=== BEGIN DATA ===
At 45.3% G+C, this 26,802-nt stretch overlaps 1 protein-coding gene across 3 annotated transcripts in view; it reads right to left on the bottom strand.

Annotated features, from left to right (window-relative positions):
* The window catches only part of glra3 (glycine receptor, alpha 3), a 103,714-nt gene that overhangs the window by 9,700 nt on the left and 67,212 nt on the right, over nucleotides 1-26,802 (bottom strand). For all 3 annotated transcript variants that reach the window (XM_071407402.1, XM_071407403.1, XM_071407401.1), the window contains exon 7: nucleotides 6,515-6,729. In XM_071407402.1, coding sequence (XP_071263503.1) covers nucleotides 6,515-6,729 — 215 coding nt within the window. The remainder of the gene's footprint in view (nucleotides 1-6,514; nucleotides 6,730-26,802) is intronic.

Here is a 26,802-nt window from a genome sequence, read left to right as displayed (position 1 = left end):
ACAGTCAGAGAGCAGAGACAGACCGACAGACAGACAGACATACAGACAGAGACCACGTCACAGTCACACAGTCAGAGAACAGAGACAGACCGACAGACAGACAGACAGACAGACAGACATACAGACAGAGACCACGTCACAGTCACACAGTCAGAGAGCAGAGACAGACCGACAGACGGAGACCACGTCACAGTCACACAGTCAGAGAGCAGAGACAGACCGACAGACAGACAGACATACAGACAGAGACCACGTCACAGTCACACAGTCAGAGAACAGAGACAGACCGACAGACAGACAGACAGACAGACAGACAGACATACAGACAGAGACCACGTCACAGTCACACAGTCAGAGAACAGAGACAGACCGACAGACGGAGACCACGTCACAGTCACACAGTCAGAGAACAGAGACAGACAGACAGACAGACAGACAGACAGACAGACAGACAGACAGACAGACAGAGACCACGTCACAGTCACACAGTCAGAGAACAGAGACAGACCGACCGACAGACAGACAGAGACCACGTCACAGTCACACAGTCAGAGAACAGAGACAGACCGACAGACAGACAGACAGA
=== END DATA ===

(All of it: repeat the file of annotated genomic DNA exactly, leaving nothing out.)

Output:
At 45.3% G+C, this 26,802-nt stretch overlaps 1 protein-coding gene across 3 annotated transcripts in view; it reads right to left on the bottom strand.

Annotated features, from left to right (window-relative positions):
* The window catches only part of glra3 (glycine receptor, alpha 3), a 103,714-nt gene that overhangs the window by 9,700 nt on the left and 67,212 nt on the right, over nucleotides 1-26,802 (bottom strand). For all 3 annotated transcript variants that reach the window (XM_071407402.1, XM_071407403.1, XM_071407401.1), the window contains exon 7: nucleotides 6,515-6,729. In XM_071407402.1, coding sequence (XP_071263503.1) covers nucleotides 6,515-6,729 — 215 coding nt within the window. The remainder of the gene's footprint in view (nucleotides 1-6,514; nucleotides 6,730-26,802) is intronic.

Here is a 26,802-nt window from a genome sequence, read left to right as displayed (position 1 = left end):
ACAGTCAGAGAGCAGAGACAGACCGACAGACAGACAGACATACAGACAGAGACCACGTCACAGTCACACAGTCAGAGAACAGAGACAGACCGACAGACAGACAGACAGACAGACAGACATACAGACAGAGACCACGTCACAGTCACACAGTCAGAGAGCAGAGACAGACCGACAGACGGAGACCACGTCACAGTCACACAGTCAGAGAGCAGAGACAGACCGACAGACAGACAGACATACAGACAGAGACCACGTCACAGTCACACAGTCAGAGAACAGAGACAGACCGACAGACAGACAGACAGACAGACAGACAGACATACAGACAGAGACCACGTCACAGTCACACAGTCAGAGAACAGAGACAGACCGACAGACGGAGACCACGTCACAGTCACACAGTCAGAGAACAGAGACAGACAGACAGACAGACAGACAGACAGACAGACAGACAGACAGACAGACAGAGACCACGTCACAGTCACACAGTCAGAGAACAGAGACAGACCGACCGACAGACAGACAGAGACCACGTCACAGTCACACAGTCAGAGAACAGAGACAGACCGACAGACAGACAGACAGA